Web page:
Книга The Polar Treasure. Страница 29
He was now face to face with the liner's strong room.
He took one look at the great vault. He dropped the girl.
The treasure trove was empty!
THE YOUNG woman picked herself up from the floor.
"I'm sorry," Doc apologized. He pointed at the strong room. "Has that been empty long?"
"Ever since I can remember."
"Who got the gold, and the diamonds?"
She was plainly surprised. "What gold and diamonds?"
Doc smiled dryly. "You've got me! But fifty millions dollars' worth of gold and diamonds is at the bottom of this mess. If it was carried aboard this liner, it would have been stored in the strong room. It's not there. So that means — Hm-m-m!" He shifted his great shoulders. "I'm not sure what it means.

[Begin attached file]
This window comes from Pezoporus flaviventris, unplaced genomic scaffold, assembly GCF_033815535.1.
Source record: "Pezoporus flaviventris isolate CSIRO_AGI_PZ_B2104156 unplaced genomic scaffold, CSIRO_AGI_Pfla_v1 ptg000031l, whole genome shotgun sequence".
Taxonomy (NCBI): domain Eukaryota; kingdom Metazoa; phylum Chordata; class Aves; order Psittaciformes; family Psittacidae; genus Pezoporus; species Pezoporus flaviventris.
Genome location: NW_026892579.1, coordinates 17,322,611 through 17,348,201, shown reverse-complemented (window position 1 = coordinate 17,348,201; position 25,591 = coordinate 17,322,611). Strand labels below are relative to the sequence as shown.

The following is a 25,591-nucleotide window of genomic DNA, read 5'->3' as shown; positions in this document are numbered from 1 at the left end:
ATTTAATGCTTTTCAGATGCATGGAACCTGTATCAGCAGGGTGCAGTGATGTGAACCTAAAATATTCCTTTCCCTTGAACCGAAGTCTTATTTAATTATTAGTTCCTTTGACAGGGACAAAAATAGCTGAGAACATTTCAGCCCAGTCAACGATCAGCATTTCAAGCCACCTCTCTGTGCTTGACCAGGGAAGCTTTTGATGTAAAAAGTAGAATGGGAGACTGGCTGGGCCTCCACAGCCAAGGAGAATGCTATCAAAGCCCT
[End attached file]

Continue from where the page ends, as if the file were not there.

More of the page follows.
He glanced about. Here seemed to be as good a spot as any to linger. It would take the Eskimos some minutes to find them.
"You started to tell me why the Innuits attacked me," he prompted the girl. "What was the reason?"
"I'll tell you my story from the first — I think there's time," she said swiftly. Her voice was pleasant to listen to. "My mother and myself escaped the wholesale slaughter of the others aboard the Oceanic, because we slid overboard by a rope. We were apart from the other passengers, hunting father — he had disappeared mysteriously the day before.
"We hid on land. We saw the mutineers depart over the ice, hauling the fur-wrapped figure of a man on a sledge. We did not realize until it was too late that the man they hauled was my father."
She stopped. She bit her lips. Her eyes swam in moisture. They were very big, enthralling blue eyes.